Adem Ljajic U-Turn Shows Manchester United's Sound Economic Thinking

Alex StampCorrespondent IMarch 23, 2017

The news which broke from Old Trafford that the club would not be taking up their option to sign Partizan Belgrade’s 18-year old midfielder Adem Ljajic has sparked plenty of debate and discussion over the rationale behind Manchester United’s decision.

The climate of confusion has been heightened by the recent comments from Ljajic’s club, and also from a prominent member of the Manchester United supporters association which have blamed the constricted finances at Old Trafford and slammed the decision to pull the plug on the transfer.

Partizan Belgrade chief executive Dragan Djuric claimed: "Maybe the real problem is that they are in financial crisis."

It must be borne in mind that they will wish to protect the financial value of a young player, who has allegedly been subjected to “psychological shock” as a result.

United have strenuously denied that financial constraints are an issue, with Mike Phelan vigorously denying this in a press conference yesterday. But while the club are being questioned about their financial situation perhaps now more than ever, perhaps the reason for abandoning the deal is to deal with good financial sense, than financial strain.

Footballers, and especially young footballers, are like any other investment, judged in terms of profitability. Players with precious little in the way of resale value will not be bought because they can ultimately prove costly to a club.

When you consider that Ljajic, at 18 years of age will cost around £10 million, United must have weighed it up in terms of long-term value. If they viewed Ljajic as someone who could eventually exceed such a price-tag then there seems little doubt that they would have signed him.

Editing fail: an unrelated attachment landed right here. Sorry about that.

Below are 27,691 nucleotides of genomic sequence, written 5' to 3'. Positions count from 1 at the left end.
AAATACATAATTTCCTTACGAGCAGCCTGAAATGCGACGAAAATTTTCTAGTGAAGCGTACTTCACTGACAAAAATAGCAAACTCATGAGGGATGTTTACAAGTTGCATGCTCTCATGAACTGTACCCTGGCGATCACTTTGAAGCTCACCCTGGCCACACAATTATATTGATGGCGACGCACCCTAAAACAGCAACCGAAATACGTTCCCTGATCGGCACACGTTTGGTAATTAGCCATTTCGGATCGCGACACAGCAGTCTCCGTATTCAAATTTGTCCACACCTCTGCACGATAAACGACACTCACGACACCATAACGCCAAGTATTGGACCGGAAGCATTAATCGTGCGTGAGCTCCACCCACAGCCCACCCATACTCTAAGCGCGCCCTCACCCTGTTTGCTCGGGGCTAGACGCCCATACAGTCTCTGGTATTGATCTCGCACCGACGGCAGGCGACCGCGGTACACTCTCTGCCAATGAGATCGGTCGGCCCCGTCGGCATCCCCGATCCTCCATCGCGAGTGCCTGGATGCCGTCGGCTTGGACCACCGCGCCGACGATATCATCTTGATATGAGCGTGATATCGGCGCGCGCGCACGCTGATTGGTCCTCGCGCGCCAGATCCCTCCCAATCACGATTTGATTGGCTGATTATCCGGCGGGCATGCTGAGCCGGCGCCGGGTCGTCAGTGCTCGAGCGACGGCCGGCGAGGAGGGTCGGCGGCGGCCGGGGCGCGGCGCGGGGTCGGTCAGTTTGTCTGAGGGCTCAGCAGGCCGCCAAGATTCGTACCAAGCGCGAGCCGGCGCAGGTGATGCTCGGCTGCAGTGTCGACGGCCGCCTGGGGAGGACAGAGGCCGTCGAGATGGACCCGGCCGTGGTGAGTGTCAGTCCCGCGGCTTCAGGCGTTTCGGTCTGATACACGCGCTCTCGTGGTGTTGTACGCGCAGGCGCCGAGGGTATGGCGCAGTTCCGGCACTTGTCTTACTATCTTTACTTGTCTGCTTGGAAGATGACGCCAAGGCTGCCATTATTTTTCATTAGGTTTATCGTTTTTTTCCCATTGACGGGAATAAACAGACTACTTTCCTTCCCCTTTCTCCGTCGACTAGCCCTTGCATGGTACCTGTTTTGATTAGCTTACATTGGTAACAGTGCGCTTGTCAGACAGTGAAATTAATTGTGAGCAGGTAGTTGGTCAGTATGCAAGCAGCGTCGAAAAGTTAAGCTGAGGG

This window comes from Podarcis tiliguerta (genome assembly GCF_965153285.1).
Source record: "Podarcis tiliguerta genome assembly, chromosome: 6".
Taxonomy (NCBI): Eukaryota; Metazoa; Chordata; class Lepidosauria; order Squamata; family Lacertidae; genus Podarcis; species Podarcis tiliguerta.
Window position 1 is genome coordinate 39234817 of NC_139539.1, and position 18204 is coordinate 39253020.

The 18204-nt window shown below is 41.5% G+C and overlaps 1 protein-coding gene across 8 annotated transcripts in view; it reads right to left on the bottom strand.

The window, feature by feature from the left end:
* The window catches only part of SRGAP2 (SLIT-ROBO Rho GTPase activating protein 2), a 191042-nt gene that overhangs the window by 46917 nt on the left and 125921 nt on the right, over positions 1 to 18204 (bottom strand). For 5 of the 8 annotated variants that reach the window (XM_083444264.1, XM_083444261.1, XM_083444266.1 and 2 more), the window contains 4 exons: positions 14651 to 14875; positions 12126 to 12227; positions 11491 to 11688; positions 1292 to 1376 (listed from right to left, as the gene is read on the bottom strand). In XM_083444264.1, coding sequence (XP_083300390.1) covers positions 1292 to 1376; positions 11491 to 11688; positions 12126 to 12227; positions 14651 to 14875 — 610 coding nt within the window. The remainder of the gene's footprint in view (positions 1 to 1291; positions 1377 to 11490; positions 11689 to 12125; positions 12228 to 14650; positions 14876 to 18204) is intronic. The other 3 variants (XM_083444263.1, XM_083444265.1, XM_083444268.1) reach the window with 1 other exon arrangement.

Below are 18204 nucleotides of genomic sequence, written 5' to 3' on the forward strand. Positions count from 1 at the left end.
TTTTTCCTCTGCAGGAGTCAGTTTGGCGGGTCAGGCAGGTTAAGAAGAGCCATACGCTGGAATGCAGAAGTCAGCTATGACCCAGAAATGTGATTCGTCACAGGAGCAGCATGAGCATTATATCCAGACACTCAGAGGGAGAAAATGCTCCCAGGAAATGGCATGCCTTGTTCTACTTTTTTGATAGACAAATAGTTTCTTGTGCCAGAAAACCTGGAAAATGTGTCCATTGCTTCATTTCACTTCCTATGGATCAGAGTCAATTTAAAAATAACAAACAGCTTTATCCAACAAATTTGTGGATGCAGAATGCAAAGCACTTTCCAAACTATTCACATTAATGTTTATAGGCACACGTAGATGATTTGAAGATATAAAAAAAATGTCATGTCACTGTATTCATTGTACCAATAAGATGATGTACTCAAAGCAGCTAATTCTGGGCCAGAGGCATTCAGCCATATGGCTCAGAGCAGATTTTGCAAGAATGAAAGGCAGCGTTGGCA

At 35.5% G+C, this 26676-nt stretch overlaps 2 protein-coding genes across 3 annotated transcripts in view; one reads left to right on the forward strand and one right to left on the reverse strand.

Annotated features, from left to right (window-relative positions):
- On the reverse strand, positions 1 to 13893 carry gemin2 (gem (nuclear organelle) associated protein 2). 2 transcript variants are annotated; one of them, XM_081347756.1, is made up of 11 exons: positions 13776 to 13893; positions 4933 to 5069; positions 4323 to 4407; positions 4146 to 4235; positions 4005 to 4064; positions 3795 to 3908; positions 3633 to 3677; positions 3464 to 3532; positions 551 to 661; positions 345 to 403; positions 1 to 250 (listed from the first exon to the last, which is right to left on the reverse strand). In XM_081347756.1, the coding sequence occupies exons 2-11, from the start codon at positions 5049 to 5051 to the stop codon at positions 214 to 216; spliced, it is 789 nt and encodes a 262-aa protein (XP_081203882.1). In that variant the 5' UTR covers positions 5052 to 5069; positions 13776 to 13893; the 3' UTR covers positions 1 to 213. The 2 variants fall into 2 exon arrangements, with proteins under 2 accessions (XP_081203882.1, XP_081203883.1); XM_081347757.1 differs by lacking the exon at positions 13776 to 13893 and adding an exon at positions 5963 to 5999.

But young players, as United have discovered with the contrasting developments of Nani and Anderson, do not necessarily develop at a set pace-and to assume he would improve could prove unwisely costly.

In this regard, United’s close monitoring of a player they signed over a year ago will have taught them a lot.

A statement by United said: "We had an option to buy the player but, having closely monitored his development over the past 12 months, and taken into consideration the young players emerging through the ranks at the club, we have chosen not to pursue the transfer."

When you consider that Ljajic’s compatriot, left winger Zoran Tosic, who is further along the footballing evolutionary scale, has made such minimal impact at Old Trafford that he cannot even break into the club’s Carling Cup team after almost a year.

Therefore, the decision to pull out of the signing of a player whose development has faltered, and whose ability to adapt to the demands at Old Trafford is perhaps less likely than his more experienced compatriot, then why would United sanction such a deal?

Furthermore, the other point of consideration will have been the progress of Manchester United’s other young players. Much has been made of Gabriel Obertan’s promise this season; Anderson continues to develop at a pace as a capable, versatile, midfielder and Nani, for all his inconsistency, has time on his side.

Then there are the younger players who are emerging on the first team scene. Federico Macheda has recently signed a new contract; Danny Welbeck is capable of filling a number of positions in attacking positions and has Sir Alex Ferguson tipping him to play for England at the World Cup, and young full-backs Rafael and Fabio look to have the world at their feet.

Perhaps even more intriguingly is the promise which lurks below these. Young players Joshua King, controversial signing Paul Pogba and Davide Petrucci have attracted rave reviews for their performances in United’s youth teams.

Yet the toast of Old Trafford is local youngster Ravel Morrison, a 16 year old attacking midfielder with a penchant for spectacular goals, who is two years younger than Ljajic and comes without the price tag.

Given the talent coming through at Old Trafford, perhaps Sir Alex Ferguson has reason to wonder about sanctioning an expensive, and risky transfer for a player whose potential perhaps doesn’t match his price. If United are to spend money, then perhaps it should be aimed at higher profile targets than on an unproven young player.

For all the headlines about how this move highlights the perilous financial reality at Old Trafford, in truth the decision really just makes good financial sense.